Friday, October 10, 2014

Conventions of Contemporaneity: An Anxiety Dream

I had a dream last night that I attended a current San Diego Comicon (in reality I have not attended the biggest comic book convention in the world since 1996, and by all accounts it is now almost ten times bigger than it then was). Upon entering, one was completely overwhelmed by an island of booths containing a Wonder Bread display, of all things (simulated loaves of Wonder Bread stood as pillars holding up a canopy over the space), followed by islands that were fully-furnished convenience stores so that attendees would not have to go outside the hall and out into downtown San Diego to shop for necessities. (No doubt this symbolized how commercial and insular comic book conventions have become -- you don't even get to experience the wonderful city you are visiting at all.) With my portfolio, I finally found my way to artist's alley (I had not bothered to reserve a space in advance); I did not recognize any of the younger people there, and nobody recognized me, although only a few artists had set up this early in the show.

Patrick Daugherty, director of the Frank L. Melaga Art Museum, pondering the placement of my work yesterday. Some of Frank L. Melaga's paintings from the permanent collection are on the facing walls, while my works are on the floor waiting to be hung and in the showcase in the background.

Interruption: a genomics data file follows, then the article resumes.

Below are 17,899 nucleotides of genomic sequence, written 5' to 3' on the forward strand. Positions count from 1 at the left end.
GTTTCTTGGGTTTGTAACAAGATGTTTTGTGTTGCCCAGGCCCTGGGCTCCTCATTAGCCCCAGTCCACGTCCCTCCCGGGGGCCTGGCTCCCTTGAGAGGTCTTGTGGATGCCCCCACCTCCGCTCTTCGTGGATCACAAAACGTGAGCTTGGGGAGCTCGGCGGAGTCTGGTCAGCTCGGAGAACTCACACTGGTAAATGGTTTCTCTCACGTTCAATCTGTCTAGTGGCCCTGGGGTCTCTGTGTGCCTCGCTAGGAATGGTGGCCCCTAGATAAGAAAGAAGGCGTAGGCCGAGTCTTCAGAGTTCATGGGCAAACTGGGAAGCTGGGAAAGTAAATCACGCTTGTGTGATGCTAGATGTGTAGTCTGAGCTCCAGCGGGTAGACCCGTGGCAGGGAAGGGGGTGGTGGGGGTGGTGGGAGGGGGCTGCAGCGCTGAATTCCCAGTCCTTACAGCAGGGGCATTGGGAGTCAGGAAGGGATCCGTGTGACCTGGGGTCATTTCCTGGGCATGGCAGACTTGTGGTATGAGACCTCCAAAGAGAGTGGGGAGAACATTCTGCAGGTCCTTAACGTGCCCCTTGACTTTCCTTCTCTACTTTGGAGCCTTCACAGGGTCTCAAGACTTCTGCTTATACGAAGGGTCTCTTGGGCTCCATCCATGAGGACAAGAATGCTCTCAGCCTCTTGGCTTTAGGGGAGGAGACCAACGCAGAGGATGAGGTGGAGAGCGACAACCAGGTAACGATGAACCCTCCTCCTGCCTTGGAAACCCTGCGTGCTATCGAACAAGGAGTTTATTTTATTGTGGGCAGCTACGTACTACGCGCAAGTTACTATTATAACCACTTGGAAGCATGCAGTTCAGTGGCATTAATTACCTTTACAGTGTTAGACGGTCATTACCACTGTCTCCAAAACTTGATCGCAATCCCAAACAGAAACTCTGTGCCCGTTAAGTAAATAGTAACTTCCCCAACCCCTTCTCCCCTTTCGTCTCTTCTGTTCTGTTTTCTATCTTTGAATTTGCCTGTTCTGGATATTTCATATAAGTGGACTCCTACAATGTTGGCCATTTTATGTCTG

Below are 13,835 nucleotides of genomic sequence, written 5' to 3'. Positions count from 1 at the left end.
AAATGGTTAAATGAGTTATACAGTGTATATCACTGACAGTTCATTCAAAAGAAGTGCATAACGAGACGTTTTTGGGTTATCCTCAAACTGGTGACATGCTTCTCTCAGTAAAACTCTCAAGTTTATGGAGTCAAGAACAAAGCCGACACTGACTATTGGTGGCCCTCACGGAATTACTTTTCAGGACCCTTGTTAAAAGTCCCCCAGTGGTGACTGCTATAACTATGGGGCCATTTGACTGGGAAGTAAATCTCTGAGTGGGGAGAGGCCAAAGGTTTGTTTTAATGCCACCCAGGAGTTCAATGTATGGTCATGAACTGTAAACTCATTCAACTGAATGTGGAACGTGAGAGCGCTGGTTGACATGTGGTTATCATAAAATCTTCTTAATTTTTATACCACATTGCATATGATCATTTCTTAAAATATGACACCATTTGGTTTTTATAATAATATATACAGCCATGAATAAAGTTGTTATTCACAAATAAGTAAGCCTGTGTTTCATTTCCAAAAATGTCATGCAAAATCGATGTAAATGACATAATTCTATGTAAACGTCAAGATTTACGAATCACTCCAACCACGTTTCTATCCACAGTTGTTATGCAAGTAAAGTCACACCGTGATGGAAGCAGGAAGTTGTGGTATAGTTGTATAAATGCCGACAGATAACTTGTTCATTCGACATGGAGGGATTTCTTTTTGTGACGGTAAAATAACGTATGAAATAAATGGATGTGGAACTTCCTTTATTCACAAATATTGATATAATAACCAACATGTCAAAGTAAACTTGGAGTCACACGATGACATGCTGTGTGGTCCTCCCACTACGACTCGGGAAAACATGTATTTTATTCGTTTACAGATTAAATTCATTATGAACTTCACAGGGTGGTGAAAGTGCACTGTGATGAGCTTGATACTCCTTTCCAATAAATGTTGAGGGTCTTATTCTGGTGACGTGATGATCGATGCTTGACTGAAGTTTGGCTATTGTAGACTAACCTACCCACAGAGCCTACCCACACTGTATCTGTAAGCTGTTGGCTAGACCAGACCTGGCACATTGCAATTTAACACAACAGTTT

I saw a group of artists seated on a raised podium, about eight or ten young people, mostly male but some female, all dressed remarkably alike in black with ball caps or berets like a paramilitary volunteer police militia, and thought I spotted Billy Tucci among them, but he kept disappearing behind the heads of other people. This group must have been his entourage, although they all seemed to be sketching or autographing, although no fans were yet present.
Pages from Alan Moore's "In Pictopia," which I drew in 1986, and two Megaton Man splash pages, one from 1989 and 1999.

I finally ended up in an internet cafe somewhere in the dealer's room, populated mostly by young Asian men, who were all buzzing about their laptops. (I suppose mobile device now dominate comic book conventions as they do everything else, although this had not been the case the last time I was at the San Diego Comicon). For some reason I was table hopping -- I'm not sure if I was giving advice, showing my work, explaining how to find my stuff online, or just trying to get connected myself. When I finally sat down to get online myself, I realized my laptop was missing. I looked everywhere for it, and came to the realization that it had been stolen. (Why would any of these people with their much slicker devices steal my old clumsy thing with nothing on it?) Then I woke up.

The showcase is a mixture of artists and comics that influenced me as well as some of my own art, including "Batman Upgrade 2.0" from DC's Bizarro World (2005).

No doubt this dream came to me because I had been helping to hang my gallery exhibit of old and new cartooning and life drawings last night, and had attended a small comic book show in Youngstown last weekend. I have been doing a great deal more cartooning since this past spring than I have in many a year, since I returned to college and earned my PhD. I don't think of any of this as a "comeback," in part because I have little idea what I would be coming back to. Am I being sucked back into the scary world of comics, and is this dream a portent of what it will be like? Anxiety!

No comments:

Post a Comment